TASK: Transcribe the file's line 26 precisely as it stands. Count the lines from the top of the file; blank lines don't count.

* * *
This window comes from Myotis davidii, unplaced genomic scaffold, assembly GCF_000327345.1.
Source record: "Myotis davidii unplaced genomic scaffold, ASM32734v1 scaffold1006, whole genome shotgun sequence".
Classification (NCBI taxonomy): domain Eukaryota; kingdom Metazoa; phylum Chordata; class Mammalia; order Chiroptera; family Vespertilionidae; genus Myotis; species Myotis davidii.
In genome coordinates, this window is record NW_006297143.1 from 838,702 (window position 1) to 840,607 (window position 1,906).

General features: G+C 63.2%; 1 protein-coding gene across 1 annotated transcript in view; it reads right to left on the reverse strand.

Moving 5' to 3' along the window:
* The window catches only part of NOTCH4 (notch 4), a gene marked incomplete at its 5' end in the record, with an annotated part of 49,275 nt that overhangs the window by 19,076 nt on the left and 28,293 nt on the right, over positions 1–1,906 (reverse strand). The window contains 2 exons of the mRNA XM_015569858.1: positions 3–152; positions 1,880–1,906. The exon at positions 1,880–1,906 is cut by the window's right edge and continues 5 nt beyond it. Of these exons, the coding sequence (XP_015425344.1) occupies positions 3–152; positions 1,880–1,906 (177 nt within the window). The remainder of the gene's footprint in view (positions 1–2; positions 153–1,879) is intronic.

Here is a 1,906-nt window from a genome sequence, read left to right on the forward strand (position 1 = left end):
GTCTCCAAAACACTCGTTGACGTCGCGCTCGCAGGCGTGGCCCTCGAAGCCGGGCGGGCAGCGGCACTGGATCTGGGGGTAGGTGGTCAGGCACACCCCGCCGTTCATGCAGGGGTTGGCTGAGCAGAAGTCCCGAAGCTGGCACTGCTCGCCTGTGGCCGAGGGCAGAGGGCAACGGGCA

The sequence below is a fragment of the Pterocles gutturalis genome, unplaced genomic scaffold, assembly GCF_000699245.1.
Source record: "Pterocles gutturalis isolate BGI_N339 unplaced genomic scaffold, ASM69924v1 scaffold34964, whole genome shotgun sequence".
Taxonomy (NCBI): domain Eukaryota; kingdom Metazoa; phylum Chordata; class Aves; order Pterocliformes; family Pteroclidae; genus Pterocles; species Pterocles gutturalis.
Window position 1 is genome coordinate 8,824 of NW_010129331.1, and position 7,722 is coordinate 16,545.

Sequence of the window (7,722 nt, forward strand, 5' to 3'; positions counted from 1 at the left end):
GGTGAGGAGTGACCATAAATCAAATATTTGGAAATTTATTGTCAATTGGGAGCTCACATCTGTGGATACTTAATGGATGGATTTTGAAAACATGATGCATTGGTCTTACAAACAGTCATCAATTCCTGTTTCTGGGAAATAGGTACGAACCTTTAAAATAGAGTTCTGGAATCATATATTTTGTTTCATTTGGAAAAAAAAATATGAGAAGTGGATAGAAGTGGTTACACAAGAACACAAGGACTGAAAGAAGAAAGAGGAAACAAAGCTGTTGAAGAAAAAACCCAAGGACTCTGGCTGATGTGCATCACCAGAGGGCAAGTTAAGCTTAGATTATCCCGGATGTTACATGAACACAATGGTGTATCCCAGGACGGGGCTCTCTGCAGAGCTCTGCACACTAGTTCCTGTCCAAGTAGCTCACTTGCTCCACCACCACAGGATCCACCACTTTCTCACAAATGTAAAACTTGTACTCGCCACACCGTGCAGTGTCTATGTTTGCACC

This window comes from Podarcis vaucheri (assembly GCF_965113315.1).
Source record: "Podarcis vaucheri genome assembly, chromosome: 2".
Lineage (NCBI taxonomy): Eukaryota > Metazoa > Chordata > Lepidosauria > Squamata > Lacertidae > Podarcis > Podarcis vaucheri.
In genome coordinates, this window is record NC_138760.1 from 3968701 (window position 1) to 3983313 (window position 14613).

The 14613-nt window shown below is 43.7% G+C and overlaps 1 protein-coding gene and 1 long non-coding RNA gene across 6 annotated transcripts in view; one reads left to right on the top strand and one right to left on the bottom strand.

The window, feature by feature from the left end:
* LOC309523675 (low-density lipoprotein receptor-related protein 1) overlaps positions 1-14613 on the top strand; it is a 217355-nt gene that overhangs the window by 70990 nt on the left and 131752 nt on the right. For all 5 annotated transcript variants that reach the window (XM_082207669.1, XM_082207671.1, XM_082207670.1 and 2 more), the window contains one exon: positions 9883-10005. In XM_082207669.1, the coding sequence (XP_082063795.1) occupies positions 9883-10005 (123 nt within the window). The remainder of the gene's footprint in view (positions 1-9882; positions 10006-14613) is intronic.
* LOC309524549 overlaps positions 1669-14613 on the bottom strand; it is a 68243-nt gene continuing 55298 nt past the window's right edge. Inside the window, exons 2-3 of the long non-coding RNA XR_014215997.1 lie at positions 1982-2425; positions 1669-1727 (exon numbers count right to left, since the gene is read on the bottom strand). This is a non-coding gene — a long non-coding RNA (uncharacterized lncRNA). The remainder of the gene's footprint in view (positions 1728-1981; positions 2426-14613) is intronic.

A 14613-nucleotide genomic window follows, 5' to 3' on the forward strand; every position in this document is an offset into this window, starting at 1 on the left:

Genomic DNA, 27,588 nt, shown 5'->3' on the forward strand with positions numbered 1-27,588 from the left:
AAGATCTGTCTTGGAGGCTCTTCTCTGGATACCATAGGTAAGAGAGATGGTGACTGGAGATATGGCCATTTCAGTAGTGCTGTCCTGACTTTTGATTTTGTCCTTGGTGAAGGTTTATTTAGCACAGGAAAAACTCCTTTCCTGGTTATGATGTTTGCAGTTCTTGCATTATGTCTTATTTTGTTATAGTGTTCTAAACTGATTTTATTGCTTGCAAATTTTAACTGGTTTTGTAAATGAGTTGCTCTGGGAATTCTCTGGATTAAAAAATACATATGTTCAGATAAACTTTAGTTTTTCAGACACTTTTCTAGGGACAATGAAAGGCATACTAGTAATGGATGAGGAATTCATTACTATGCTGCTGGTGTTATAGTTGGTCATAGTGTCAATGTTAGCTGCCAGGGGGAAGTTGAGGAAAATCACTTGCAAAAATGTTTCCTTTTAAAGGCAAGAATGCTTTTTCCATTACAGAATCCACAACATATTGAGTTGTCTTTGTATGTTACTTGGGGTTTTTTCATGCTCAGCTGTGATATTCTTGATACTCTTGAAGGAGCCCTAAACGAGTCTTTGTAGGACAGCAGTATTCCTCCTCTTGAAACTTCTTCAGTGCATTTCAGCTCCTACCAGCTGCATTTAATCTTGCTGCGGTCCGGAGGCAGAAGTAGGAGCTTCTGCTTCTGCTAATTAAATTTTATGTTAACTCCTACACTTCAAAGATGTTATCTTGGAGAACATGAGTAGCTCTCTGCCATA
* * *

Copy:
AAGATCTGTCTTGGAGGCTCTTCTCTGGATACCATAGGTAAGAGAGATGGTGACTGGAGATATGGCCATTTCAGTAGTGCTGTCCTGACTTTTGATTTTGTCCTTGGTGAAGGTTTATTTAGCACAGGAAAAACTCCTTTCCTGGTTATGATGTTTGCAGTTCTTGCATTATGTCTTATTTTGTTATAGTGTTCTAAACTGATTTTATTGCTTGCAAATTTTAACTGGTTTTGTAAATGAGTTGCTCTGGGAATTCTCTGGATTAAAAAATACATATGTTCAGATAAACTTTAGTTTTTCAGACACTTTTCTAGGGACAATGAAAGGCATACTAGTAATGGATGAGGAATTCATTACTATGCTGCTGGTGTTATAGTTGGTCATAGTGTCAATGTTAGCTGCCAGGGGGAAGTTGAGGAAAATCACTTGCAAAAATGTTTCCTTTTAAAGGCAAGAATGCTTTTTCCATTACAGAATCCACAACATATTGAGTTGTCTTTGTATGTTACTTGGGGTTTTTTCATGCTCAGCTGTGATATTCTTGATACTCTTGAAGGAGCCCTAAACGAGTCTTTGTAGGACAGCAGTATTCCTCCTCTTGAAACTTCTTCAGTGCATTTCAGCTCCTACCAGCTGCATTTAATCTTGCTGCGGTCCGGAGGCAGAAGTAGGAGCTTCTGCTTCTGCTAATTAAATTTTATGTTAACTCCTACACTTCAAAGATGTTATCTTGGAGAACATGAGTAGCTCTCTGCCATA